Graphic Novels, August 17, 2018 | Xpress Reviews

Franz’s dream of a comic reveals a gently sad take on desire and depression; a thrilling and surprisingly literary crime epic; French author Ruillier’s first book to be translated into English is as moving as it is timely and provocative

Week ending August 17, 2018

Franz, Aisha. Shit Is Real. Drawn & Quarterly. Jul. 2018. 288p. tr. from German by Nicholas Houde. ISBN 9781770463158. pap. $24.95. LITERARY

In a mildly futuristic world, Selma undergoes an awkward breakup with boyfriend Max, an experience that disconnects her from actively engaging in life and somehow forces her internal world of dreams to merge with her waking life. She’s tacitly supportive of best pal Yumi, who is quite happy to overshare with her depressive friend all the glories and reveries of her blossoming relationship, which furthers Selma’s alienation. Feeling a kinship with an oddly shunned fish at a local eatery, Selma imagines herself as a visitor in its aquarium as the other fish ignore it. She obsesses over a potential new love, a pet shop owner, but the connection is fraught with missed opportunities. She dreams of deserts and sometimes sex, but every exciting possibility ultimately deflates into bland nothingness. In the midst of her shifting realities, a chance finding of the key to her rich and glamourous neighbor’s apartment gives Selma new direction as she explores other lives and options.

VERDICT Franz’s (Earthling) dream of a comic reveals a gently sad take on desire and depression that uses a loose, almost naïve pencil-line style to create an unsettling yet entirely empathic worldview worth experiencing. [Previewed in Jody Osicki’s “Graphically Speaking,” LJ 6/15/18.]—Douglas Rednour, Georgia State Univ. Libs., Atlanta

 

Matz (text) & Luc Jacamon (illus.). The Complete The Killer. Archaia: BOOM! Jul. 2018. 768p. tr. from French by Edward Gauvin & Matz. ISBN 9781684151882. pap. $39.99; ebk. ISBN 9781641440035. Rated: Mature. CRIME FICTION

A nameless, cold-blooded contract killer on the verge of cracking under the pressure of his job retires to Mexico, hoping to live out the rest of his days in peace. Double-crossed by one of his few trusted associates, he’s now drawn back into a life of crime, this time alongside members of a dangerous cartel involved in a geopolitical conspiracy stretching from Europe to North and South America. Not exactly the most original setup for a thriller, but author Matz (The Assignment; Black Dahlia ) channels the icy cool and explosive action of Dashiell Hammett through the contemplative cool of Albert Camus to create an enigmatic protagonist whose narration of his actions takes the form of a captivating meditation on a life devoted to violent survival at any cost. Photorealistic illustrations of exotic locales combined with expressively cartooned characters courtesy of illustrator Jacamon (Cyclops, Vol. 1) give the proceedings a slick, fresh feel. While the plot occasionally seems a touch too convoluted, following every twist and turn is beside the point—what matters here is the collision of sex, violence, glamour, and attitude.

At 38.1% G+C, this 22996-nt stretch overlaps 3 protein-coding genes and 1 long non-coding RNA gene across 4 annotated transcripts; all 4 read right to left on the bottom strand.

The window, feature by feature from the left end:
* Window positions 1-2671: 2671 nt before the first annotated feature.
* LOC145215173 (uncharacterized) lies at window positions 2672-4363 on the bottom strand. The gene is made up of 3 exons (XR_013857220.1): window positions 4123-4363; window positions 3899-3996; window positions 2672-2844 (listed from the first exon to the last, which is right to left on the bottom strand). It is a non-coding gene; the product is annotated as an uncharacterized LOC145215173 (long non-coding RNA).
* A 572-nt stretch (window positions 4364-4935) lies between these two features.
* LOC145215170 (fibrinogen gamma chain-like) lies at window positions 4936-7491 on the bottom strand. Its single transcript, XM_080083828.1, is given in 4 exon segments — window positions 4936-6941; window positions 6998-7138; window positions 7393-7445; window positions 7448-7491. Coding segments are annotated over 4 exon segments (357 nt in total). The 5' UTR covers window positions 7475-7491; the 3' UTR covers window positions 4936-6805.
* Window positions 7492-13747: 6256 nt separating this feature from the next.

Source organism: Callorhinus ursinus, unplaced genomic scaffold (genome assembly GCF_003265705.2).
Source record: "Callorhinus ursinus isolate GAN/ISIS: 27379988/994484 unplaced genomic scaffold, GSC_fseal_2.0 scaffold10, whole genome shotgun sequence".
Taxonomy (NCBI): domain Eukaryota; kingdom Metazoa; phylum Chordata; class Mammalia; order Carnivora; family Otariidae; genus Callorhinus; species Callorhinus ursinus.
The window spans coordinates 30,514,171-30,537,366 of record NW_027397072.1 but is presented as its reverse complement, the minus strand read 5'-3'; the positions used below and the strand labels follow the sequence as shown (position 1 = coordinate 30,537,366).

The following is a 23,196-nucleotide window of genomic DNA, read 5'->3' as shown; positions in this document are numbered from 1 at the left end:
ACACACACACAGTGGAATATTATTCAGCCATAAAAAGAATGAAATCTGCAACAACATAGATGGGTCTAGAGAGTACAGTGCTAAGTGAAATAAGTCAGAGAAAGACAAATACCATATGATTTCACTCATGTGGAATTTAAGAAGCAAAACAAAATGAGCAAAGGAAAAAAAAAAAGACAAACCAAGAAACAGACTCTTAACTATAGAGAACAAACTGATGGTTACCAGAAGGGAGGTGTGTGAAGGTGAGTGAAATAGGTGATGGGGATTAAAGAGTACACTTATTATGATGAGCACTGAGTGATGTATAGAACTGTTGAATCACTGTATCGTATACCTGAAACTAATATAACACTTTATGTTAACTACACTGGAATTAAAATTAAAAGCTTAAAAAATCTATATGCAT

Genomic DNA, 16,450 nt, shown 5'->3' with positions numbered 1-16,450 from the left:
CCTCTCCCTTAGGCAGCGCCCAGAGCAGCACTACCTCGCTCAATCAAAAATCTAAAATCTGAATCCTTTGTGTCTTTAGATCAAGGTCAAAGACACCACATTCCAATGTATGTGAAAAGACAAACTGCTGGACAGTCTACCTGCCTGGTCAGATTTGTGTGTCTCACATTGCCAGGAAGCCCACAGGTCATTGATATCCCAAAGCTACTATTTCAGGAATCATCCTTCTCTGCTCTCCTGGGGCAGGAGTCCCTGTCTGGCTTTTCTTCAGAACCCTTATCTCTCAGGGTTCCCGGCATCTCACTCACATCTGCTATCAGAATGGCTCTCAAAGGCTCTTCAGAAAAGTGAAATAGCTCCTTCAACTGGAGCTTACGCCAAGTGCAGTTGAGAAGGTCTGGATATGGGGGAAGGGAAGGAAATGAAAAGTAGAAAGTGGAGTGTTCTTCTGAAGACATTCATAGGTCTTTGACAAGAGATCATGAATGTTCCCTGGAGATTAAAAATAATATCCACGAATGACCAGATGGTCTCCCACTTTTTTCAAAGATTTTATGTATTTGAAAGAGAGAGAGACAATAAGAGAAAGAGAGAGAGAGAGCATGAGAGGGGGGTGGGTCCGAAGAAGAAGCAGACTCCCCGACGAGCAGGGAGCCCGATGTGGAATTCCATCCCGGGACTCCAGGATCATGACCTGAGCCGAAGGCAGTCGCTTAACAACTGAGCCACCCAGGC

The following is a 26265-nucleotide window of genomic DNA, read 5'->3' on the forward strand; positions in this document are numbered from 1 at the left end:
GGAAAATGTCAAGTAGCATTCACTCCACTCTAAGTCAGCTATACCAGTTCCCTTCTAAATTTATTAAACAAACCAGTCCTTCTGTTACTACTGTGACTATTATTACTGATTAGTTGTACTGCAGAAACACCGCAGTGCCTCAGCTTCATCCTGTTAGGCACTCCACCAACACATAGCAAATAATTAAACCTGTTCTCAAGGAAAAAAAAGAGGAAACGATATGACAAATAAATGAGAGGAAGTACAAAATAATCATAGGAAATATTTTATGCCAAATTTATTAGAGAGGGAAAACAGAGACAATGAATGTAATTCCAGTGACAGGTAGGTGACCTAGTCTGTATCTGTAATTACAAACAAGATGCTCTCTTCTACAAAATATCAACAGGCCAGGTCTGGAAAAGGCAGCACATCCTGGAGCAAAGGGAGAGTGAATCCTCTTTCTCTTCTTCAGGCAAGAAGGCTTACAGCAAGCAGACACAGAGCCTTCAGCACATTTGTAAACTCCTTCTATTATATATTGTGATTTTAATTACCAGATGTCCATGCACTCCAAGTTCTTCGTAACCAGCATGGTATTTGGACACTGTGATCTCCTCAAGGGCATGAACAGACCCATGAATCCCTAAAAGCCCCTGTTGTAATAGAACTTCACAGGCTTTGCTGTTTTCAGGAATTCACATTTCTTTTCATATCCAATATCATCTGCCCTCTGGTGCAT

VERDICT A thrilling and surprisingly literary crime epic. This omnibus collects for the first time the entire previously released series.—Tom Batten, Grafton, VA

 

Ruillier, Jérôme. The Strange. Drawn & Quarterly. Jun. 2018. 160p. tr. from French by Helge Dascher. ISBN 9781770463172. pap. $21.95. LITERARY

An unnamed character sells all of his belongings in order to flee one unidentified country for another, seeking a fresh start and a chance at a better life for his family. There, a rotating cast of characters, including a crow, his neighbors, a group of activists, and others, narrate his adventures as he attempts to take new opportunities and dodges a brutal police force operating under strict immigrant expulsion quotas. Based on interviews with undocumented workers, activists, police officers, and others familiar with the plight of immigrants and refugees, French author Ruillier’s (Dad, Mom, Anita and I) first book to be translated into English manages to dramatize and humanize a story most readers will identify with from headlines and politician talking points. Most powerful, the unique narrative structure offers a chorus of impressions from a diverse cast, fascinatingly implicating every member of society for the role they play in the system that alternately embraces or rejects the displaced.

VERDICT As moving as it is timely and provocative.—Tom Batten, Grafton, VA

LJ Reviews

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